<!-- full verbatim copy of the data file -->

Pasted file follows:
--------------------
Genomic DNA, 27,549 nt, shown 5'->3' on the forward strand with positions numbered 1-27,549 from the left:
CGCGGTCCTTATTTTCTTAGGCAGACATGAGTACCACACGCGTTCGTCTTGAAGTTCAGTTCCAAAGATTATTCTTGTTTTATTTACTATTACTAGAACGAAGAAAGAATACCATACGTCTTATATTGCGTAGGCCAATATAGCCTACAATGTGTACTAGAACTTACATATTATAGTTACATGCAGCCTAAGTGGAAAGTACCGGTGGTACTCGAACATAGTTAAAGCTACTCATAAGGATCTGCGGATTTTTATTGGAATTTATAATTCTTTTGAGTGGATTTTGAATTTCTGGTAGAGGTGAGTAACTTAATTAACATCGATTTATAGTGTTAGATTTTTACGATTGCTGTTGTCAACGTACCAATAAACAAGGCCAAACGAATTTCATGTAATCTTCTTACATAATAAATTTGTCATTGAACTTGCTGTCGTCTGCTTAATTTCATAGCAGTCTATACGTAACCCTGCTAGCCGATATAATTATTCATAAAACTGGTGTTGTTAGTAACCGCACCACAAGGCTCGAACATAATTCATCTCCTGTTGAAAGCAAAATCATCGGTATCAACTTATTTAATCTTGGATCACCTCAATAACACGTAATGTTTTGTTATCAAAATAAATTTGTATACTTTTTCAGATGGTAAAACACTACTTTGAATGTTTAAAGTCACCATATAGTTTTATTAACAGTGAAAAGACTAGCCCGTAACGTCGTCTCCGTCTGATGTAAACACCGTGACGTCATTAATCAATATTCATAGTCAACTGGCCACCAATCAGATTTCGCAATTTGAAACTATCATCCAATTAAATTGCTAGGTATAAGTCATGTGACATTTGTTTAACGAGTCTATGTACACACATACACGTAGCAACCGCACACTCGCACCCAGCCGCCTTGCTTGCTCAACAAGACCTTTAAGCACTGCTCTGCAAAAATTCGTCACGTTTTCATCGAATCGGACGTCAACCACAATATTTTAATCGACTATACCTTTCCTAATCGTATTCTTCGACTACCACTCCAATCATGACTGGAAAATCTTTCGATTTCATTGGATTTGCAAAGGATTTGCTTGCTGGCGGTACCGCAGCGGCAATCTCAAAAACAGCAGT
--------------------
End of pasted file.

Genomic DNA, 27,549 nt, shown 5'->3' on the forward strand with positions numbered 1-27,549 from the left:
CGCGGTCCTTATTTTCTTAGGCAGACATGAGTACCACACGCGTTCGTCTTGAAGTTCAGTTCCAAAGATTATTCTTGTTTTATTTACTATTACTAGAACGAAGAAAGAATACCATACGTCTTATATTGCGTAGGCCAATATAGCCTACAATGTGTACTAGAACTTACATATTATAGTTACATGCAGCCTAAGTGGAAAGTACCGGTGGTACTCGAACATAGTTAAAGCTACTCATAAGGATCTGCGGATTTTTATTGGAATTTATAATTCTTTTGAGTGGATTTTGAATTTCTGGTAGAGGTGAGTAACTTAATTAACATCGATTTATAGTGTTAGATTTTTACGATTGCTGTTGTCAACGTACCAATAAACAAGGCCAAACGAATTTCATGTAATCTTCTTACATAATAAATTTGTCATTGAACTTGCTGTCGTCTGCTTAATTTCATAGCAGTCTATACGTAACCCTGCTAGCCGATATAATTATTCATAAAACTGGTGTTGTTAGTAACCGCACCACAAGGCTCGAACATAATTCATCTCCTGTTGAAAGCAAAATCATCGGTATCAACTTATTTAATCTTGGATCACCTCAATAACACGTAATGTTTTGTTATCAAAATAAATTTGTATACTTTTTCAGATGGTAAAACACTACTTTGAATGTTTAAAGTCACCATATAGTTTTATTAACAGTGAAAAGACTAGCCCGTAACGTCGTCTCCGTCTGATGTAAACACCGTGACGTCATTAATCAATATTCATAGTCAACTGGCCACCAATCAGATTTCGCAATTTGAAACTATCATCCAATTAAATTGCTAGGTATAAGTCATGTGACATTTGTTTAACGAGTCTATGTACACACATACACGTAGCAACCGCACACTCGCACCCAGCCGCCTTGCTTGCTCAACAAGACCTTTAAGCACTGCTCTGCAAAAATTCGTCACGTTTTCATCGAATCGGACGTCAACCACAATATTTTAATCGACTATACCTTTCCTAATCGTATTCTTCGACTACCACTCCAATCATGACTGGAAAATCTTTCGATTTCATTGGATTTGCAAAGGATTTGCTTGCTGGCGGTACCGCAGCGGCAATCTCAAAAACAGCAGT